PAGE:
In its recent decision Citigroup, Inc. v. Abu Dhabi Investment Authority, No. 13-4825-cv, 2015 WL 161745 (2d Cir. Jan. 14, 2015), the U.S. Court of Appeals for the Second Circuit found that the question of whether a federal judgment confirming a prior arbitral award precludes subsequent arbitration of claims, is ordinarily for the arbitrators to decide, not the federal courts.

The dispute centered on an investment agreement between Citigroup, Inc. (“Citi”) and the Abu Dhabi Investment Authority (“ADIA”). The agreement contained a broad arbitration clause, providing that “any dispute that arises out of or relates to” the contract was to be decided by arbitration. In 2009, a dispute arose, and an arbitral panel issued an award in favor of Citi. The award was confirmed by the U.S. District Court for the Southern District of New York. ADIA appealed, and the Second Circuit eventually affirmed. But while the appeal was pending, ADIA served Citi with a new notice of arbitration under the same agreement, asserting causes of action fairly similar, if not identical to those asserted in the first arbitration.

In response, Citi sought to enjoin ADIA from pursuing the second arbitration, arguing that the claims were barred by the doctrine of res judicata. ADIA moved to compel arbitration. The Southern District of New York granted ADIA’s motion, finding that Citi’s res judicata defense was for the arbitrators to decide. The District Court pointed to the broad arbitration clause and the Second Circuit’s decision in National Union Fire Insurance Co. of Pittsburgh, PA v. Belco Petroleum Corp., 88 F.3d 129 (2d Cir.1996), which held that the preclusive effect of a prior arbitration confirmed by a state court was to be decided by the arbitrators, not the court.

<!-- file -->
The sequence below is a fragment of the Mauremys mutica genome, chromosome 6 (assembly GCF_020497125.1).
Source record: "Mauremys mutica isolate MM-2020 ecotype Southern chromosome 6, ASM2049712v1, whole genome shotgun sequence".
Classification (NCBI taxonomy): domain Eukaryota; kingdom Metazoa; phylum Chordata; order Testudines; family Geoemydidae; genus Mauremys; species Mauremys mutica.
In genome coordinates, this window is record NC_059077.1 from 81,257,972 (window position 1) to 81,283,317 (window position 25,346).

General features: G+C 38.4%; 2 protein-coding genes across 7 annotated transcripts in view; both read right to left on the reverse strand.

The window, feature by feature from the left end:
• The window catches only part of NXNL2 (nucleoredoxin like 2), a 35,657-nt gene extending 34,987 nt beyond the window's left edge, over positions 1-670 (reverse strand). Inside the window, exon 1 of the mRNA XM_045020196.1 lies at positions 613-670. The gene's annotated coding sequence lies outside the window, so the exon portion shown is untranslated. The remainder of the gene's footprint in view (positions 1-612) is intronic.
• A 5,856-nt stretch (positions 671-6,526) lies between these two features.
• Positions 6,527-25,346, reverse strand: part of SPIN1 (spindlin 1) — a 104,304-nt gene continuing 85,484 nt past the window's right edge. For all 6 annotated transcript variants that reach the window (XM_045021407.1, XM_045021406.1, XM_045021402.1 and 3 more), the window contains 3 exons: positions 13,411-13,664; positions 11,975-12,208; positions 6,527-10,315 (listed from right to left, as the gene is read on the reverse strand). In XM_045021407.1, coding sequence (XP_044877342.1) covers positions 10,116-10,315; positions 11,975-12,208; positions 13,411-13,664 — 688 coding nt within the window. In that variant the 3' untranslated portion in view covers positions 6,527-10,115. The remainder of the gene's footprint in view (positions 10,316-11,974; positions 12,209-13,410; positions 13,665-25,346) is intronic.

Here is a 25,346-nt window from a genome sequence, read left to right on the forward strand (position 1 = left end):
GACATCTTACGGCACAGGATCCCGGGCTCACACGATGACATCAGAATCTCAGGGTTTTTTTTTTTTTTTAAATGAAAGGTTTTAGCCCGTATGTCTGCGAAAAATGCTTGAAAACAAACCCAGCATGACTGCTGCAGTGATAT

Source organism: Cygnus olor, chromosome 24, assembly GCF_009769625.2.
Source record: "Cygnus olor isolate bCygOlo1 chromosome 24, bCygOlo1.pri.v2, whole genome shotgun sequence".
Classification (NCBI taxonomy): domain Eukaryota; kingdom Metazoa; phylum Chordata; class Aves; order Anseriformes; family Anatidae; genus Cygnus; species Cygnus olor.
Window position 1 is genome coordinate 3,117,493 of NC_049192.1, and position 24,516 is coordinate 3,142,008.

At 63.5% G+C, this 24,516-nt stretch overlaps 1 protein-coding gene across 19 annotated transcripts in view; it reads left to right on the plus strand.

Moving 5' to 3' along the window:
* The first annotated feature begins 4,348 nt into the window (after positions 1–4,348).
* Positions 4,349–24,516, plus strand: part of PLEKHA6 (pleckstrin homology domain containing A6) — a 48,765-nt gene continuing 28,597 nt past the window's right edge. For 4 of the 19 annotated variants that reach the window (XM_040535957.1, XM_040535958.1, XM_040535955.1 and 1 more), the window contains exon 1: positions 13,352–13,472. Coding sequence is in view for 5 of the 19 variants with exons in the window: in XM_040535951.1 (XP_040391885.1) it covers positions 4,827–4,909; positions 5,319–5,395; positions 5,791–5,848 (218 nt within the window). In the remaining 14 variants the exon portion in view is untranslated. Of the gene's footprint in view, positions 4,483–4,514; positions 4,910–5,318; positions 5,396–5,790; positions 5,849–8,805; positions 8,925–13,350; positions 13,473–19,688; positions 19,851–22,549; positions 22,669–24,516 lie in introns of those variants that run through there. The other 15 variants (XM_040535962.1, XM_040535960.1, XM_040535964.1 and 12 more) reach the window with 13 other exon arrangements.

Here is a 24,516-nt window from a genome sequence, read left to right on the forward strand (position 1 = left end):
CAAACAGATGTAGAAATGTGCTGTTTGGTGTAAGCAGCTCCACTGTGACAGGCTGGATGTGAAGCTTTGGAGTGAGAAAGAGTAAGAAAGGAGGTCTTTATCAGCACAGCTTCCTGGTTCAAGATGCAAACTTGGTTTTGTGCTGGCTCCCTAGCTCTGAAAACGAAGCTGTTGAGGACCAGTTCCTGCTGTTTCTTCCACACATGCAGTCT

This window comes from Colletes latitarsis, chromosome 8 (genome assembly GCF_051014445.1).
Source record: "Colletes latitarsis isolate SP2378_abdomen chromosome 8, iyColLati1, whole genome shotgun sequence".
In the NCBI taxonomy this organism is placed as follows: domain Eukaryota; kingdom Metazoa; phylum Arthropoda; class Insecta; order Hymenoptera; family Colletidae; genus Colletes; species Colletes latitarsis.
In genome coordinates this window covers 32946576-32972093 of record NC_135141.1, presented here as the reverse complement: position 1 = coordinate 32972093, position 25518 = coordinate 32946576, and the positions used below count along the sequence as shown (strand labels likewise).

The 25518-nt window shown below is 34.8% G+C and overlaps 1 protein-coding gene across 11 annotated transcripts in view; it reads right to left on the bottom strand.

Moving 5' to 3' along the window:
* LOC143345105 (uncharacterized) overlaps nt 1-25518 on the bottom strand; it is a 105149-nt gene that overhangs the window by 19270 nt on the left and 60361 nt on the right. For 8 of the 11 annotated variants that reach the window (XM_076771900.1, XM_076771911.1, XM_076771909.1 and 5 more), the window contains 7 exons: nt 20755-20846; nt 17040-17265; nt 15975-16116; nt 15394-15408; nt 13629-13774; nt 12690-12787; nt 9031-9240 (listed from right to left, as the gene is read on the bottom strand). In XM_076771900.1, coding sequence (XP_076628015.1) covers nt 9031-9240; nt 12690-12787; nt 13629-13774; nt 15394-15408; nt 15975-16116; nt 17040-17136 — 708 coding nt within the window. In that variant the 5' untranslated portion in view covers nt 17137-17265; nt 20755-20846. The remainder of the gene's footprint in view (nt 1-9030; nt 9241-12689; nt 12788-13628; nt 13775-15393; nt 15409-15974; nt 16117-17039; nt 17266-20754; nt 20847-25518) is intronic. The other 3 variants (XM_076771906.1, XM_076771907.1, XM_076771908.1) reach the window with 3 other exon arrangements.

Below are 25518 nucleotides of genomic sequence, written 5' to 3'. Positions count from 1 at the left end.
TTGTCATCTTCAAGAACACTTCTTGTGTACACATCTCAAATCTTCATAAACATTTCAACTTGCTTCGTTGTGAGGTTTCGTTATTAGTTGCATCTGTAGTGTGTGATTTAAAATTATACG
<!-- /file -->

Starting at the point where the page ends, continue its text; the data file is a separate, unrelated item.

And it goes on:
On appeal, the Second Circuit agreed. In addition to Belco, the appellate court also pointed toUnited States Fire Ins. Co. v. National Gypsum Co., in which it held that the arbitrators, not the court, were also to decide whether the doctrine of issue preclusion, or collateral estoppel, barred a party from arbitrating certain issues previously resolved in litigation resulting in a federal judgment. 101 F.3d 813, 816–17 (2d Cir. 1996).

The Federal Arbitration Act’s policy strongly favoring arbitration and its own precedents in Belcoand National Gypsum interpreting such policy, led the Second Circuit to decide that it is the arbitrators, not the federal courts, who ordinarily should determine the claim-preclusive effect of a federal judgment confirming an arbitral award.

Parties seeking confirmation of an arbitral award in the Second Circuit should be aware that the claim-preclusive effect of such an award (and the confirming judgment) on a following arbitration will be determined by the arbitrators (of that second arbitration) – not the confirming court. In order to avoid unnecessary litigation (and to streamline the confirmation process), the petition to confirm should thus refrain from addressing any res judicata issues or making similar arguments regarding the scope of the second arbitration.